Drought Spreads to All 100 N.C. Counties
Posted June 29, 2007
Raleigh, N.C. — For the first time this year, all 100 counties in North Carolina are experiencing either abnormally dry conditions, moderate, severe or extreme drought.
The latest U.S. Drought Monitor map, which was released Thursday, shows the moderate drought has expanded eastward into counties in the Triad, Triangle and the southern coastal plain. Also, seven counties in northeastern North Carolina that weren't previously listed in any drought category were added to the list of counties that are abnormally dry.
“Despite recent scattered thunderstorms, the drought is expanding into the southern coastal plains, the Triad and the Triangle,” Gov. Mike Easley said in a statement. “The northeastern parts of the state are also now abnormally dry, and until we receive enough rainfall to replenish the groundwater supplies, all North Carolinians need to do everything they can to conserve water.”
Rainfall measurements taken during the last two months show that North Carolina communities have received about 50 percent of their normal precipitation for this time of year.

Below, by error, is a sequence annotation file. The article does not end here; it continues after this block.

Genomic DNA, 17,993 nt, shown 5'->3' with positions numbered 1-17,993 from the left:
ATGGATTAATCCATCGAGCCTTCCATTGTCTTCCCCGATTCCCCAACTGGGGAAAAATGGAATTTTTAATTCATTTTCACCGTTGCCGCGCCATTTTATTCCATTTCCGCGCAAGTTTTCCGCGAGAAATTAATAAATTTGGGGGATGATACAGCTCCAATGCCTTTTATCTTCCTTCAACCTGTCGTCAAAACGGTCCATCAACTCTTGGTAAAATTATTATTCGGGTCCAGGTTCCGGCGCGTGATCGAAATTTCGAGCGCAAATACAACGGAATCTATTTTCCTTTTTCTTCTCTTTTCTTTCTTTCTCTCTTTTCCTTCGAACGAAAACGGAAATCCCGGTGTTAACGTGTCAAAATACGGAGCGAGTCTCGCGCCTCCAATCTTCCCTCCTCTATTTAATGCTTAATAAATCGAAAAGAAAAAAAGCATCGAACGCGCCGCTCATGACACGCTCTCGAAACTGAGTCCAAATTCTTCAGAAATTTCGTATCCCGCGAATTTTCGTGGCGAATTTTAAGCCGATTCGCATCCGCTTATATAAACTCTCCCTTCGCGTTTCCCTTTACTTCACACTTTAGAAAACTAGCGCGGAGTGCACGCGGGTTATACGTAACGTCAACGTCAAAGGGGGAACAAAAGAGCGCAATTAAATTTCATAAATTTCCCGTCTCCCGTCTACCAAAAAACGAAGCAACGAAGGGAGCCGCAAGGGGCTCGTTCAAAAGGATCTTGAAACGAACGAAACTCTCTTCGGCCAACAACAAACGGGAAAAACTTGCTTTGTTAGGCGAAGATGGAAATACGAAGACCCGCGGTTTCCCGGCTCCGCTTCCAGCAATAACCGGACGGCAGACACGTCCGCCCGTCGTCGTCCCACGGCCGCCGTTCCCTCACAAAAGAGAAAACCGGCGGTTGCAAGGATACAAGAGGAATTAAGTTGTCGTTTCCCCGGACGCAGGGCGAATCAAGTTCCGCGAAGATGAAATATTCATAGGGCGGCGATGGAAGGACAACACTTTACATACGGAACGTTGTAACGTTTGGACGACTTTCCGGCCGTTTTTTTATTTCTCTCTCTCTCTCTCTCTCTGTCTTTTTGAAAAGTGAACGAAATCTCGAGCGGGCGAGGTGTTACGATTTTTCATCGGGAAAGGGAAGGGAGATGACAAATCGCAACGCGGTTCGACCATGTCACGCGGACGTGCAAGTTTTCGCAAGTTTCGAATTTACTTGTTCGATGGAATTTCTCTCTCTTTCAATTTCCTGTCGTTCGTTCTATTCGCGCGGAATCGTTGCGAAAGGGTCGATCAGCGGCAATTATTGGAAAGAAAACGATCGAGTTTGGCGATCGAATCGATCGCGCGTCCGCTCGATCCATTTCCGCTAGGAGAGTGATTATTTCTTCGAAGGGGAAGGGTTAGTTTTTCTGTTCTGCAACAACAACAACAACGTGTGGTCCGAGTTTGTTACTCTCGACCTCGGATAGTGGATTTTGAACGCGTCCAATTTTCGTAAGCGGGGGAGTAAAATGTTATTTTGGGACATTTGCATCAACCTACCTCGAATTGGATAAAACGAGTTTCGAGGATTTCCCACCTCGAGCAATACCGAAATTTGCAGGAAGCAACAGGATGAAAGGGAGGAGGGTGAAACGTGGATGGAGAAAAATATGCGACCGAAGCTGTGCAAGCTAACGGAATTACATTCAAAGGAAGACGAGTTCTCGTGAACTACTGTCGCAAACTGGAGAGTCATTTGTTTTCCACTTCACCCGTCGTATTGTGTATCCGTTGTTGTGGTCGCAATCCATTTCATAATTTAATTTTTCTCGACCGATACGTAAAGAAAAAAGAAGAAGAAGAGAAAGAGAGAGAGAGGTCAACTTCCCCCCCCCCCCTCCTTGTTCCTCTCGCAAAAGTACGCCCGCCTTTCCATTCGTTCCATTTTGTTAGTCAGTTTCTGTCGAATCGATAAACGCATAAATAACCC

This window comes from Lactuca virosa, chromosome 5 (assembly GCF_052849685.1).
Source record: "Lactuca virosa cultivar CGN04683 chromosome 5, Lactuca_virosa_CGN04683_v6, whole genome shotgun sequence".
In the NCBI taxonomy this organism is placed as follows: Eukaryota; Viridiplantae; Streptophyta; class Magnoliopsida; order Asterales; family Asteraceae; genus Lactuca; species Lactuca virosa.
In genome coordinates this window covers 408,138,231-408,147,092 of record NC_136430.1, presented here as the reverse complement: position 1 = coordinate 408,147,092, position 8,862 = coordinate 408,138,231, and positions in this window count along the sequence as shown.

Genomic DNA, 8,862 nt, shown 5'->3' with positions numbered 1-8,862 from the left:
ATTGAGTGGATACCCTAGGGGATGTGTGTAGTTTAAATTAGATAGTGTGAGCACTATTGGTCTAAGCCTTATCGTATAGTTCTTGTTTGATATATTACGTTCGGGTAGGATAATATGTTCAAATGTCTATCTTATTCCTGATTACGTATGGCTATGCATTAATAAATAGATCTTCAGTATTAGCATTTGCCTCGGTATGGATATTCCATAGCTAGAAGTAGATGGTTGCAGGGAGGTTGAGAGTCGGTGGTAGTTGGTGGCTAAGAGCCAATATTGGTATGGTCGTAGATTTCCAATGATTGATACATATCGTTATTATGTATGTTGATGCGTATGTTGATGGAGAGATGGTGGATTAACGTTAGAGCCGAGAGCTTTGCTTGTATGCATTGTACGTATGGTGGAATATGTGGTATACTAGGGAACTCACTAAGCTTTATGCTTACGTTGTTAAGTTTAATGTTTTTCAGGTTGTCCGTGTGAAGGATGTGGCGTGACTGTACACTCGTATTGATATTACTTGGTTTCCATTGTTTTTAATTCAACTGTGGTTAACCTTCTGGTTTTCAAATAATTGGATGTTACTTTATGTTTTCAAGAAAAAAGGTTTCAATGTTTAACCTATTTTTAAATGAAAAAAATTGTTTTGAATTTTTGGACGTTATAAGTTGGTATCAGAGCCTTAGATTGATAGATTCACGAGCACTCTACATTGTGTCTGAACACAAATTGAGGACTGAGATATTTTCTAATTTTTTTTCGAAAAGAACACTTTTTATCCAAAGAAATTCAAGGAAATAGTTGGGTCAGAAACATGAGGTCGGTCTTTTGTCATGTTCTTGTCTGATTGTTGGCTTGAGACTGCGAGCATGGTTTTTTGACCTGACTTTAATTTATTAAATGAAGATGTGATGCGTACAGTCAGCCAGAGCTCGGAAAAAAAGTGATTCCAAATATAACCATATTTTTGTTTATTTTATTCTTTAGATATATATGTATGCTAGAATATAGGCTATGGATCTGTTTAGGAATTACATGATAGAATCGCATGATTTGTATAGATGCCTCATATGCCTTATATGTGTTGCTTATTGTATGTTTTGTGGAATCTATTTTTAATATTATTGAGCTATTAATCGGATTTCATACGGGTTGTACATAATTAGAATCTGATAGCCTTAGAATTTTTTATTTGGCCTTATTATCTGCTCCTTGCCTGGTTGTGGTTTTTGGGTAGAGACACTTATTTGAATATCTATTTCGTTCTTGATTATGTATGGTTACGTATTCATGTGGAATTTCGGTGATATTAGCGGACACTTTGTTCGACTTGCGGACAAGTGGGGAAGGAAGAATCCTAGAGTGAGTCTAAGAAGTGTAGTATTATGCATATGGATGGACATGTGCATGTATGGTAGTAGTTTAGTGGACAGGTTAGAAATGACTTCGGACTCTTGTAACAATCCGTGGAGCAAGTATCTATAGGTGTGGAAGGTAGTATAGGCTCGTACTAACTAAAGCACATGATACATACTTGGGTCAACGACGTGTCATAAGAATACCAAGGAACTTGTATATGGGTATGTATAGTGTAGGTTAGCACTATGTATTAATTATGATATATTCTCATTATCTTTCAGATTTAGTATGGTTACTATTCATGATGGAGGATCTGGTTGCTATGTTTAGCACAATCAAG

Twenty-three systems have enacted voluntary water use restrictions, and nine have put mandatory water restrictions in place to deal with strained water supplies. Raleigh and nearby towns that purchase water from the city will begin mandatory consumption limits next week.
State agencies in 21 western North Carolina counties where the drought is the most severe have been ordered to stop all non-essential water use, such as washing vehicles, using water for ornamental purposes, watering grass and washing down sidewalks.
Easley urged residents and local government agencies in other counties statewide to observe water conservation directives in their communities and to voluntarily conserve water as much as possible. Conservation tips include the following:
Take shorter showers.
- Add compost and other organic material to your soil to improve its water-holding capacity.
- Keep a pitcher of cold water in the fridge, instead of running tap water until it is cool.
- Use a bucket to water your plants, not a hose.
- Water lawns and gardens early in the morning or late in the evening, not in the heat of midday to prevent evaporation.
A cold front moving in from the north is expected to bring rain and thunderstorms to central North Carolina late Friday and Saturday, WRAL Meteorologist Elizabeth Gardner said. But the rain likely won't be enough to put a dent in the drought.